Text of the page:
Press i on your keyboard to activate -INSERT-. Then at the top of the file type:

c = get_config()

# Notebook config this is where you saved your pem cert
c.NotebookApp.certfile = u'/home/ubuntu/certs/mycert.pem'
# Run on all IP addresses of your instance
c.NotebookApp.ip = '*'
# Don't open browser by default
c.NotebookApp.open_browser = False
# Fix port to 8888
c.NotebookApp.port = 8888

Once you’ve typed/pasted this code in your config file, press Esc to stop inserting. Then type a colon : and then type wq! to write and quit the editor.

Step 9: Check that Jupyter Notebook is working

Now you can check to see that jupyter notebook is working. In your ubuntu console type:

$ jupyter notebook

You’ll see an output saying that a jupyter notebook is running at all ip addresses at port 8888. Go to your own web browser (Google Chrome suggested) and type in your Public DNS for your Amazon EC2 instance followed by :8888. It should be in the form:

https://ec2-xx-xx-xxx-xxx.us-west-2.compute.amazonaws.com:8888

After putting that into your browser you’ll probably get a warning of an untrusted certificate, go ahead and click through that and connect anyway, you trust the site. (Hopefully, after all you are the one that made it!)

You should be able to see Jupyter Notebook running on you EC2 instance. Great! Now we need to go back and install Scala, Java, Hadoop, and Spark on that same instance to get PySpark working correctly. Use Crtl-C in your EC2 Ubuntu console to kill the Jupyter Notebook process. Clear the console with clear and move on to the next steps to install Spark.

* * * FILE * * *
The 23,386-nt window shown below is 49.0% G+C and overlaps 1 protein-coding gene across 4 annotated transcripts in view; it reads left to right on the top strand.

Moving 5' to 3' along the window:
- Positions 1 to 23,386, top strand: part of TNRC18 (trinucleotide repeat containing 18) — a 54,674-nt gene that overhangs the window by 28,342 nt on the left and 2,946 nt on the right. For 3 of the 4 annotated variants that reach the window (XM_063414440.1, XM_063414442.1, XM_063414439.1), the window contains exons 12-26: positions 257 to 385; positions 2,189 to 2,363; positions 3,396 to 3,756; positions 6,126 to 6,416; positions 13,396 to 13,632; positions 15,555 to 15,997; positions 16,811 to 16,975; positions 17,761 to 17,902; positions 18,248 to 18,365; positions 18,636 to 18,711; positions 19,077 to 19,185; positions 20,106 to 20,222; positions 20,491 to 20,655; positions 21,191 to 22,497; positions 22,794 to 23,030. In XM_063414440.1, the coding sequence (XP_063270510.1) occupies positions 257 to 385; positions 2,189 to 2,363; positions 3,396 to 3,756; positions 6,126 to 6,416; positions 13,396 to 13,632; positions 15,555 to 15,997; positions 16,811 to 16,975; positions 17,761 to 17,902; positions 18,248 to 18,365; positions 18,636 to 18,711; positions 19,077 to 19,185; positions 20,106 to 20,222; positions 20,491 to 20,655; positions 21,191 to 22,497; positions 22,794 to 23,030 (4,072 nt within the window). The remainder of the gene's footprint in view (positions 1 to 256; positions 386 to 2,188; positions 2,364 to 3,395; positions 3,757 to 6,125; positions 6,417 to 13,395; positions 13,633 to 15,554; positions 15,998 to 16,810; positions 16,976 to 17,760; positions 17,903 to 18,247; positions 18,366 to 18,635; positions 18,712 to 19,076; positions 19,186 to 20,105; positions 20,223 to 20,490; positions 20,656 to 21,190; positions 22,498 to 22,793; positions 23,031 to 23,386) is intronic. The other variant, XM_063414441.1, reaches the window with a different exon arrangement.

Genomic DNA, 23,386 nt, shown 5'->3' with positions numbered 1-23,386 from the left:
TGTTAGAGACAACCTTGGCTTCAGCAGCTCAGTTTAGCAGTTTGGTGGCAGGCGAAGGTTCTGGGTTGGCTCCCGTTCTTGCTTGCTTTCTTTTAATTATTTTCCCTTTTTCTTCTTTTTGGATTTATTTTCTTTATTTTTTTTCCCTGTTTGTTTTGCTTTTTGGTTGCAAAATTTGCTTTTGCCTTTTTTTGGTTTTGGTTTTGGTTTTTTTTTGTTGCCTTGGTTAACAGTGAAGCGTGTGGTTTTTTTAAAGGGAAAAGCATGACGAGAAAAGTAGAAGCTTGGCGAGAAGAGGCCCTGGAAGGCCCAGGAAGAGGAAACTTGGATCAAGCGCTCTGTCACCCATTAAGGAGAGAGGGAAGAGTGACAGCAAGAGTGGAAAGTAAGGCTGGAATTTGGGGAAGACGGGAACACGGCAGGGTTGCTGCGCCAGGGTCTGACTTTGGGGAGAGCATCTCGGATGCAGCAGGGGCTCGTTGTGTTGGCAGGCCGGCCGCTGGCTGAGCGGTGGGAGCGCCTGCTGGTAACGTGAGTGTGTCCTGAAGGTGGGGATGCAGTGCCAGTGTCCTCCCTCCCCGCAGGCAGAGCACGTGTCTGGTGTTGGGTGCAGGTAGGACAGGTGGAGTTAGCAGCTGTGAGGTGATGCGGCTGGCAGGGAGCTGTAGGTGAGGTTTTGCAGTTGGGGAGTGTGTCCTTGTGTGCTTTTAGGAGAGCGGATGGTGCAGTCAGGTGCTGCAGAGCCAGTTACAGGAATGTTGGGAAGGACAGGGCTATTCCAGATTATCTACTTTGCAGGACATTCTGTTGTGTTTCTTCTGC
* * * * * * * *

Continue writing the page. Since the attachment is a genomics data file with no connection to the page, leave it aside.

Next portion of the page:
Step 10: Install Java

Next we need to install Java in order to install Scala, which we need for Spark. Back at your EC2 command line type:

$ sudo apt-get update

Then install Java with:

$ sudo apt-get install default-jre

Check that it worked with:

$ java -version

Step 11: Install Scala

Now we can install Scala:

$ sudo apt-get install scala

Check that it worked with:

$ scala -version

(Optional: You can install specific versions of Scala with the following, just replace the version numbers):

$ wget http://www.scala-lang.org/files/archive/scala-2.11.8.deb
$ sudo dpkg -i scala-2.11.8.deb

Step 12: Install py4j

We need to install the python library py4j, in order to this we need to make sure that pip install is connected to our Anaconda installation of Python instead of Ubuntu’s default. In the console we will export the path for pip:

$ export PATH=$PATH:$HOME/anaconda3/bin

Then use conda to install pip:

$ conda install pip

Confirm that the correct pip is being used with:

$ which pip

Now we can install py4j with pip:

$ pip install py4j

Step 13: Install Spark and Hadoop

Use the following to download and install Spark and Hadoop:

$ wget http://archive.apache.org/dist/spark/spark-2.0.0/spark-2.0.0-bin-hadoop2.7.tgz
$ sudo tar -zxvf spark-2.0.0-bin-hadoop2.7.tgz

Step 14: Tell Python where to find Spark

Finally we need to set our Paths for Spark so Python can find it:

$ export SPARK_HOME='/home/ubuntu/spark-2.0.0-bin-hadoop2.7'
$ export PATH=$SPARK_HOME:$PATH
$ export PYTHONPATH=$SPARK_HOME/python:$PYTHONPATH

Step 15: Launch Jupyter Notebook

You should now have everything set up to launch Juptyer notebook with Spark! Run:

$ jupyter notebook

Then as previously done, connect through your browser again to your instance’s Jupyter Notebook. Launch a new notebook and in a notebook cell type:

from pyspark import SparkContext
sc = SparkContext()

If that works, you’re all done!

Hopefully you found this useful! Thanks for reading.